379. HIV testing, risk practices, and barriers to care in men who have sex with men (MSMs) in rural Central Louisiana
Session: Poster Abstract Session: HIV Epidemiology: Screening and Testing - Outpatient to Inpatient
Thursday, October 8, 2015
Room: Poster Hall
Posters
  • Poster #379 for ID Week 9-24-15.pdf (715.1 kB)
  • Background: Louisiana ranks third for HIV/AIDS case rates, with MSMs and African Americans disproportionally affected. The South has the highest proportion of cases in rural areas. This study identifies risk behaviors, practices, and barriers to HIV testing among rural MSMs.

    Methods: Anonymous surveys were administered to adult MSMs in diverse settings. Clinic surveys were performed at a Ryan White-funded clinic in Central Louisiana. Community surveys were performed online and at two local venues. 

    Results: 71 clinic and 42 community participants were analyzed. Average ages were 42.5 and 39.2, respectively. The clinic population was more racially diverse: 46.5% identified as African American, 52% identified as White compared to 2.4% and 85.7% in the community, respectively. 15.5% of clinic respondents were tested because of routine screening; barriers to testing were: not feeling at risk for HIV and fear of: being HIV positive, being seen getting tested, costs associated with HIV, and community reactions to HIV diagnosis. The majority of the clinic population (61%) had a positive HIV disclosure experience, citing emotional and adherence support as paramount. For community respondents, 43% reported not using condoms with their last sexual encounter, and 39% reported rare/never condom use. Of rare/never condom users, 66.7% reported not feeling at risk for HIV. Seventy-four percent of community respondents reported substance use with sex. Partners were most commonly met online (55%) and “through friends” (45%). Barriers to HIV testing were: fear of HIV diagnosis and fear of stigma associated with HIV. All respondents preferred HIV testing where counselors/specialists were available. A majority of community respondents (62%) had heard of Pre-exposure Prophylaxis (PrEP); 87% of clinic respondents would advise their partners to use it, and 93% of community participants would use it if available.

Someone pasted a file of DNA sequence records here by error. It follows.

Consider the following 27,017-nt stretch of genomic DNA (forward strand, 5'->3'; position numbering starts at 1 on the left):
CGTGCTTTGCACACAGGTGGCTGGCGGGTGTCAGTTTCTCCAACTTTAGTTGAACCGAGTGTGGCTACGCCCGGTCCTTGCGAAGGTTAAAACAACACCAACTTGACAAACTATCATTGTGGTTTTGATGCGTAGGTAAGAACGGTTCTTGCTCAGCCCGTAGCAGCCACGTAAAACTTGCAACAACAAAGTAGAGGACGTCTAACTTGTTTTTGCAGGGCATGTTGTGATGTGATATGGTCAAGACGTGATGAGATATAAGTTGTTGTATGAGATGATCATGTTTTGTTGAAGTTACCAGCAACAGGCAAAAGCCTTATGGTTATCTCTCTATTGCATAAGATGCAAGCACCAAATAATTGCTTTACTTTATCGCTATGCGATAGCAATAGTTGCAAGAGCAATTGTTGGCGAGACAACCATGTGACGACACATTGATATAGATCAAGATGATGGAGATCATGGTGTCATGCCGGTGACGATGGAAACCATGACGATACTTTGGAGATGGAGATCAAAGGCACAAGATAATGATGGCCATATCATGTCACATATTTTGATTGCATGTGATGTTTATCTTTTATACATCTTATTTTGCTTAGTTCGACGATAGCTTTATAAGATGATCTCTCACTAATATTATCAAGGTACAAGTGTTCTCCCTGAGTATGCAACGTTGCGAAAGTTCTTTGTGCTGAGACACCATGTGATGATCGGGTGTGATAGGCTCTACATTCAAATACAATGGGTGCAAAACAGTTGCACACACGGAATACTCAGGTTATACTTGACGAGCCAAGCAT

Conclusion: Routine HIV testing was uncommon among high-risk patients with the majority reporting not feeling at risk. Testing preference indicated in-person testing with HIV counselors/specialists. Interventions focused on HIV education via routine testing, condoms and PrEP as well as offering of these services will be essential to curb the HIV epidemic among rural MSMs in Louisiana.

    Nicholas Van Sickels, MD1, Paula Seal, MD, MPH2, Alexandra Abrams-Downey, MD3 and Christopher Lacross, MD3, (1)Infectious Diseases Section, Tulane University, New Orleans, LA, (2)Infectious Diseases Section, Louisiana State University Health Sciences Center, New Orleans, LA, (3)Internal Medicine, Tulane University, New Orleans, LA

    Disclosures:

    N. Van Sickels, None

    P. Seal, None

    A. Abrams-Downey, None

    C. Lacross, None

    Findings in the abstracts are embargoed until 12:01 a.m. PDT, Wednesday Oct. 7th with the exception of research findings presented at the IDWeek press conferences.